Resilience of community from disaster: typhoon and house destruction in Okinawa
Takeshi Tamaki (Nara Prefectural University)
Paper short abstract:
This study examines how typhoons impact on Okinawa, and demonstrates how Okinawan villages had become a countermeasure against disaster. For these purposes, I will argue two main points: house destruction by typhoons and the social relationship accompanied by house building.
Paper long abstract:
The discussion and the conclusion of this study will identify a characteristic function of community in the time of disaster and its historical changes from the viewpoint of social resilience. Okinawa is a typhoon's corridor, and it caused enormous damages to houses every year at least until the 1960s. It is easy to imagine that a thatch-roofed house is more vulnerable than a reinforced concrete house. Actually, as house structure changed, the degree and the number of destroyed houses reduced. So a historical process of structural change of houses is the first focal point of my study. The second point of my study is social relationship accompanied by house building. Building houses would not be a carpenter's affair but a custom of village community in many rural areas in Okinawa before the 1950s. The custom was called "yui" which means lending-and-borrowing of labor power. If you plan to build your house, you can "borrow" manpower from your neighbors for all the process of house building. In return, you have to "lend" your manpower to your neighbors in case of their house building. After typhoon, however, mending or rebuilding houses was not the matter of "yui" but "koruku". Contrary to yui, koruku is a reciprocal custom of "giving-and-taking" not "lending-and-borrowing". At the time of disaster, people cooperate and help each other for nothing. This custom leads me to consider relationship in a community as an important countermeasure against typhoon and social capital functioning for community resilience.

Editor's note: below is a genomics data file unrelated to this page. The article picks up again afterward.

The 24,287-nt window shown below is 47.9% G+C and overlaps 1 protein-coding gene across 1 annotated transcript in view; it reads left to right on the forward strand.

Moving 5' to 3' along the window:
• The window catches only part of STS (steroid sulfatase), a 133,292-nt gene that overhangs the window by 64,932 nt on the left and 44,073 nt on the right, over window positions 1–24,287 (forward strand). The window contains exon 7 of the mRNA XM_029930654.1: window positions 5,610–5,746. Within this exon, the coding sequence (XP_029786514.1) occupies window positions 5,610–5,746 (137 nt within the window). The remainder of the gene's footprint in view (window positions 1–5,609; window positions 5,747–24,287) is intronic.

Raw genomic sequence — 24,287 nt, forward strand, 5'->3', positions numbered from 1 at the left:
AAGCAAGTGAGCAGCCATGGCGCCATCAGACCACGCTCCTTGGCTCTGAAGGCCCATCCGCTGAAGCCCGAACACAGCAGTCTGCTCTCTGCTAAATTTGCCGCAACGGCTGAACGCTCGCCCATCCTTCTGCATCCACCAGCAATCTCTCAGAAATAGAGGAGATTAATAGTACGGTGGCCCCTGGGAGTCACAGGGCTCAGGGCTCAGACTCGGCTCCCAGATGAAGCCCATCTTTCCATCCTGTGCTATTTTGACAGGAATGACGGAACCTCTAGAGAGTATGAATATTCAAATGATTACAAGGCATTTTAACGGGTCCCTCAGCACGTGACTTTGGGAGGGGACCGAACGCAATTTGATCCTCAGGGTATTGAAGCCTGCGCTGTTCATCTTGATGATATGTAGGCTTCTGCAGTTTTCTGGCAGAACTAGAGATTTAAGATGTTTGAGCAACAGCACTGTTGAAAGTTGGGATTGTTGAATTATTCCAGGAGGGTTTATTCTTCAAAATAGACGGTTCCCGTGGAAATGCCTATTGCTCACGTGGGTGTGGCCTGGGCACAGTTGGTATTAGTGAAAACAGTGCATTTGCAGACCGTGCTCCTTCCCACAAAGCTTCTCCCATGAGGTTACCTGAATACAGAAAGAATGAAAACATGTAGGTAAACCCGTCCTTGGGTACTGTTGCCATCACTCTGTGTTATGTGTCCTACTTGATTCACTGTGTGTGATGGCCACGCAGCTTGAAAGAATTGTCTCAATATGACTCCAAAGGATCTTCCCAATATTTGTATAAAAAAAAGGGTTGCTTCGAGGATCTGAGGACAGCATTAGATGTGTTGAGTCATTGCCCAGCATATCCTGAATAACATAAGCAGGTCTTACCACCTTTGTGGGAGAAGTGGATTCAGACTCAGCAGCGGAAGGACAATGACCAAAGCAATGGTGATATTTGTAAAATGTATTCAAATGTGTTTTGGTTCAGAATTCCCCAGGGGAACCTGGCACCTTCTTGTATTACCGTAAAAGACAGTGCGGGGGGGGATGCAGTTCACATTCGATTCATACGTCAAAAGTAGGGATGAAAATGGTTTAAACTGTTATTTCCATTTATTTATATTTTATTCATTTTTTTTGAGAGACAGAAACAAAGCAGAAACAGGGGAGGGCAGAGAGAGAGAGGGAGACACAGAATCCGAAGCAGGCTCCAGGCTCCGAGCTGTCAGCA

Living with disaster: comparative approaches (JAWS/JASCA joint panel)